Idah nods her head to answer as she attempts to push the bread down her throat with a mouthful of tea. Ma-Sibanda’s presence in her employer’s home unsettles her. She knows the likes of maSibanda quite well. The type of women to whom no other woman is good enough for their sons and thus they cling on to them as if themselves would marry their own sons and bear children. The type that is threatened by the existence of other women in their sons’ lives and therefore constantly dig for flaws in their daughter-in-laws. Her own mother-in-law was one of those mothers but with her husband in prison, Idah did not have to see or tolerate her that much.

Idah watches Noma pace about the room.  Since telling her of the numerous questions raised by maSibanda, Noma is a nervous wreck. Although maSibanda has not raised further questions in over three days, Noma is edgy, especially having been summoned by her husband who awaits her in the dining room with his mother.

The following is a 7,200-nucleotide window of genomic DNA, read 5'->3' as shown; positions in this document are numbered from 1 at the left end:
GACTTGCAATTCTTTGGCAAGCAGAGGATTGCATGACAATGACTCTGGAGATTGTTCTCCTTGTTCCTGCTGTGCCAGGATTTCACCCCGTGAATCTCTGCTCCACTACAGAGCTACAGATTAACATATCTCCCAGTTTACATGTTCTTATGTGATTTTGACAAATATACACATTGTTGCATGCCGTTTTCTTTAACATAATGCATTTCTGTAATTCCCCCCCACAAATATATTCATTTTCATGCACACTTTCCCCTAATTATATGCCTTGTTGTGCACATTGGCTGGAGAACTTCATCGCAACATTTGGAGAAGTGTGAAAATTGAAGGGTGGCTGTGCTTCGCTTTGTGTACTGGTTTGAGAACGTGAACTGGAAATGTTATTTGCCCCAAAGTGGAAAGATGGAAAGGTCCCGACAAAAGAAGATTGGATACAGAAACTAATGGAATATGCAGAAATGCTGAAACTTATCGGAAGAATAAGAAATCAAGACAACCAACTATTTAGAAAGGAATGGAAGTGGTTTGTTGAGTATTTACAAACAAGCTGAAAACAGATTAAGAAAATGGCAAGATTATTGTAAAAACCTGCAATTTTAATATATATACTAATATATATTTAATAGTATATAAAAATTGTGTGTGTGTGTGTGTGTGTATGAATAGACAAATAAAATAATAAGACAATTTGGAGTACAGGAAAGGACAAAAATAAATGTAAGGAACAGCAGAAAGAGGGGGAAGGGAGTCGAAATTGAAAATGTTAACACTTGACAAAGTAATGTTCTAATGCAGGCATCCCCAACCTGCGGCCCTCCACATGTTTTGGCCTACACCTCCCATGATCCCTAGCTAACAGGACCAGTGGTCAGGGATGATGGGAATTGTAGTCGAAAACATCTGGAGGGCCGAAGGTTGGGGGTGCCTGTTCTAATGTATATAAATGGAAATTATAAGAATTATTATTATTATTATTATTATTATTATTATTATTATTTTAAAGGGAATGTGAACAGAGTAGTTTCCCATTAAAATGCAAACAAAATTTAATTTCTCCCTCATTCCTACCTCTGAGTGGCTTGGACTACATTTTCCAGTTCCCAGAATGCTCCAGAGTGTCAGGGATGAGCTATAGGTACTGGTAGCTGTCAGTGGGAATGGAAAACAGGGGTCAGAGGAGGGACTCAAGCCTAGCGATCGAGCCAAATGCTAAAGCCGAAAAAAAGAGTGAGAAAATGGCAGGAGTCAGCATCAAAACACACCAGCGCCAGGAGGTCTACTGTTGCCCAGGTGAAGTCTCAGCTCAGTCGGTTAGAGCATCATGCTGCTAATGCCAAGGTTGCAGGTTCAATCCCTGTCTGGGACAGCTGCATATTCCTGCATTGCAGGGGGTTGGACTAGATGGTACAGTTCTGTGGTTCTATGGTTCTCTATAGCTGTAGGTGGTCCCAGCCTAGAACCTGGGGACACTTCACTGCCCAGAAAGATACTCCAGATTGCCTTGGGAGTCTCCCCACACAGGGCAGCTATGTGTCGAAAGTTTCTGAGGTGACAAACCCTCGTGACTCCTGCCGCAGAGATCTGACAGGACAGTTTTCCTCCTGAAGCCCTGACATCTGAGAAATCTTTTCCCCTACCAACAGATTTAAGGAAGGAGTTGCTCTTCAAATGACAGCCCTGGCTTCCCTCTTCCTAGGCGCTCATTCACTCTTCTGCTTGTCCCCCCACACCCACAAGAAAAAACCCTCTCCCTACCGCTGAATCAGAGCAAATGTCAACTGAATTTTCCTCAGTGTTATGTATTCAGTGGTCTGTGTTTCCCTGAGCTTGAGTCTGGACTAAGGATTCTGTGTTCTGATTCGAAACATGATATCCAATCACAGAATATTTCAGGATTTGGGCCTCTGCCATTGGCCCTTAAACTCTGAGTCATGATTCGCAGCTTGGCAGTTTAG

“Did they tell you what they want to see me for?” Noma asks Idah.
“Do you think they know?”
“I do not think so. How would they have known? Your secret is safe with me.”
“I hope so Idah. This is a secret I am willing to take with me to the grave. You have no idea how important this child is to my marriage…and his career.”
“His career?” Idah is curious.
“Yes, his career. According to his father’s will, his first grandson inherits 50% of the shares in the deceased’s  companies, which shares will be controlled by the child’s father until the child turns 18 years of age. Sometimes I feel like that is the only reason he married me. I was with him for five years before his father’s death. And in those five years, he never mentioned marriage. And suddenly after his father’s death, he decides he wants to marry me. No romantic marriage proposal, just a decision like any other business resolution. And that’s what our marriage has been all about: trying for a baby.”